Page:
A reader writes:
I know that you and many others do not approve of late-term abortions and those who perform them and I understand the reasons. However, there is one aspect of this moral dilemma which I have not seen addressed by you or the media: the fact that clinics like Dr. Tiller's can help SAVE the lives of unborn children. Here is my best friend's story…
My friend "Katie" is pro-choice, and her husband "Rob" (raised Catholic) always considered himself pro-life. They have two wonderful children, one of whom is a special needs child. With all of the complications of raising their autistic daughter they decided against having a third. But Mother Nature vetoed this decision and Katie became unexpectedly pregnant at the age of 39. Though unplanned, there was no question they would keep the child. So they initially decided against any invasive screening. However, due to her age and other factors, the doctors recommended extra testing. And sure enough, one of the tests came back with measurements that indicated chromosomal issues and/or heart deformities.
It was then that the reality of their situation sunk in. Rob started seriously thinking about what their situation might be if they had another child with even bigger medical issues and perhaps Down syndrome. So it was Rob who asked Katie whether they should get genetic testing. She agreed. In the meantime, Rob was experiencing ambivalence about the future and what the best choice might be. Time became a factor; Katie was starting to show and was bonding with the baby, whatever its condition. Rob, on the other hand, became more and more certain they couldn't handle another baby with severe health issues.
Katie and Rob started discussing the "what ifs". What if it had Down's – keep it or not? What if it didn't have Down's but major cardiac malformations – keep it or not? All this they had to think through in a short amount of time while they waited for the genetic test results. They still were in an "acceptable" window to terminate. Katie knew that if the fetus had any major issues, Rob wanted to abort. She, the "pro choice" one, was not so sure. Although the clock was ticking, they agreed to wait for the test results.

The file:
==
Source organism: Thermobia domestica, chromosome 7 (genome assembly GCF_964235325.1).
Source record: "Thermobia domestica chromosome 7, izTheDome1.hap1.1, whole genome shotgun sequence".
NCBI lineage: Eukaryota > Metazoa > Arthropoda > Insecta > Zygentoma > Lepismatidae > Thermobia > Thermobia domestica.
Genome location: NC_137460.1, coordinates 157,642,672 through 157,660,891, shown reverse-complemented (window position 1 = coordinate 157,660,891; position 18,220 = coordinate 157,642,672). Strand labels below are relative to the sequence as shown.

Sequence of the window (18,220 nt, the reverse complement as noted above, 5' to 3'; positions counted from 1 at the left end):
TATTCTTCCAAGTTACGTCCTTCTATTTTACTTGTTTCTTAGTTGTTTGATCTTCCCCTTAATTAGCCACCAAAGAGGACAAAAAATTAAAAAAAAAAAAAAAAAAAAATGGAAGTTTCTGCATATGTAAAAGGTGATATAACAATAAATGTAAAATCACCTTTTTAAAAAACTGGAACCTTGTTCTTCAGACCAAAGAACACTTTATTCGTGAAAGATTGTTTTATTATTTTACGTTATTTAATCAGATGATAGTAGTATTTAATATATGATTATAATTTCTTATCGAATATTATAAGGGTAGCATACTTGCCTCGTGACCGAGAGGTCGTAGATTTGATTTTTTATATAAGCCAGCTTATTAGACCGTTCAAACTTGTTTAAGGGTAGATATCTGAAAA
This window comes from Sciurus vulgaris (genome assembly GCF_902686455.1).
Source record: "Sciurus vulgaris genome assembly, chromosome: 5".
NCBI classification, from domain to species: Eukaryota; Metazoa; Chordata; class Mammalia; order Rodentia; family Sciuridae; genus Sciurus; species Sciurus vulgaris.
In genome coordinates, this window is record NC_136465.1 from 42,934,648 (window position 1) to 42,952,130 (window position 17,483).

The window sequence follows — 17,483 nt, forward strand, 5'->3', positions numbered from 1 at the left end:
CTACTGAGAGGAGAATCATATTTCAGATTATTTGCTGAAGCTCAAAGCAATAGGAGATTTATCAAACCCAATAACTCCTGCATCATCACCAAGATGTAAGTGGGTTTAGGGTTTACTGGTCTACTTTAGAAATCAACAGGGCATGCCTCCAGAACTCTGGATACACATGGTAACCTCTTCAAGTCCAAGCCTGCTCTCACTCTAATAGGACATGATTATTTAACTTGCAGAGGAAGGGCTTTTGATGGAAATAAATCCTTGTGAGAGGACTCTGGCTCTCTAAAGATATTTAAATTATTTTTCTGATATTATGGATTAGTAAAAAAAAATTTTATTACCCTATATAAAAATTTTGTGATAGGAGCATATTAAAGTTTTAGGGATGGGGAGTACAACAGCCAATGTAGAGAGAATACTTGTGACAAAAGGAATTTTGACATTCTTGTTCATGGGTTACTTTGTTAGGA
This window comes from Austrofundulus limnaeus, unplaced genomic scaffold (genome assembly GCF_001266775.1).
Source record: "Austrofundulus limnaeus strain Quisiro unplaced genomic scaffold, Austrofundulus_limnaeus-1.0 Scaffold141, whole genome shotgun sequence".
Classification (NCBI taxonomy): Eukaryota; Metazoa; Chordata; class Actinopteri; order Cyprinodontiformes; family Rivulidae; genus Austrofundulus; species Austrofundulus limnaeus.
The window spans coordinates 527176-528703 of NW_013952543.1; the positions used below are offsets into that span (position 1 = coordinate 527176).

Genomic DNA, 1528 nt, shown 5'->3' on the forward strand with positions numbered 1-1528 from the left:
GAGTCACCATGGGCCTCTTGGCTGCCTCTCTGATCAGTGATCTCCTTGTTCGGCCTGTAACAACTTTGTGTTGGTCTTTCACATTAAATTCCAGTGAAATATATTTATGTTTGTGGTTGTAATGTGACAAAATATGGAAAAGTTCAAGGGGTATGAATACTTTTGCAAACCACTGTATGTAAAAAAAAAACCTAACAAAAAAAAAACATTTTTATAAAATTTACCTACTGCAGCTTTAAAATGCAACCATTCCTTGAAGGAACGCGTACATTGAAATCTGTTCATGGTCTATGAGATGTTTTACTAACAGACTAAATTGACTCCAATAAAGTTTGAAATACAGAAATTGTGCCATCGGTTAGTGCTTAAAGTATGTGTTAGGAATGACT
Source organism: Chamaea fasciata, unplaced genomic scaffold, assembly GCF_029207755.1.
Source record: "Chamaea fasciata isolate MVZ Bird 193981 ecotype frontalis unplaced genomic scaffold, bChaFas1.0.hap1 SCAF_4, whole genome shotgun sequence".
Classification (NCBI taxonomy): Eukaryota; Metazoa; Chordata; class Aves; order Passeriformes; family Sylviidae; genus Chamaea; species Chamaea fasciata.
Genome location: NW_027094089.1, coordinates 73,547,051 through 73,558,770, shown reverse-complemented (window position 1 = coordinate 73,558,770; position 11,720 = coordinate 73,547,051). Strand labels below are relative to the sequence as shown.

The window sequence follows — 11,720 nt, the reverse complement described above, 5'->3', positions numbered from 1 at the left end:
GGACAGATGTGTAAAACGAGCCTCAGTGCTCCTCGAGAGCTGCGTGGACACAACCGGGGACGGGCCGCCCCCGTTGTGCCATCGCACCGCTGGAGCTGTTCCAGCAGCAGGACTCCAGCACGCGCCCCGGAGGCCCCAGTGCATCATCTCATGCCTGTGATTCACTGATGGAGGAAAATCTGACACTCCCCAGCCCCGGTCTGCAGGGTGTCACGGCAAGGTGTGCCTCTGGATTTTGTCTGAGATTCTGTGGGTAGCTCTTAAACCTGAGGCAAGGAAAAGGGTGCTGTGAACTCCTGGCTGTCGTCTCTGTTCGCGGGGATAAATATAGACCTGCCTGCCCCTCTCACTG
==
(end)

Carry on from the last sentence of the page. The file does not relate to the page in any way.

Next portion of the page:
Finally, the genetic results were in. No Down's, but other signs still suggested major heart issues were likely. More specialists and testing to be done, but they would have to wait another few weeks, since the doctors had to see the heart performing on an ultrasound at a later stage of development.
It seemed like decision time. Rob wanted to terminate, Katie was unsure. They were in a bind -well into the second trimester at this point. Katie knew that if she waited any longer her OB/GYN would not be able to terminate. Katie was in anguish. I can't tell you how many times we talked that week about what to do. Katie was on the verge of siding with Rob and scheduling an abortion. She called up her OB about making an appointment. Instead, her doctor gave her another option which Katie thought was off the table: waiting until they knew for sure. If they still wanted to terminate, the OB knew a name of another doctor who would abort the child up until viability.
Although to Katie it seemed more ethical to terminate earlier rather than later, there was still a possibility that the fetus was generally okay. In her heart she knew she could live with a late abortion if the fetus would die eventually anyway, but she didn't know if she could live with the uncertainty of aborting a child which might have been healthy. So they agreed to wait.
After what seemed like a lifetime, they finally got the good news: a heart with no fatal malformations. It did have a minor defect, but it appeared operable without any long term complications. So they kept the pregnancy going. A few months later their daughter was born. After some surgery, she is now is a happy, healthy child.
Because Rob and Katie had the option of going to late-term abortionists like Tiller, they chose NOT to have an abortion. Without the ability to terminate after 18 weeks, they would have aborted much sooner, given the 90% chance of serious defects. But just knowing they had the option of waiting without limiting their choices allowed them to obtain the critical information. And that choice ended up saving their daughter.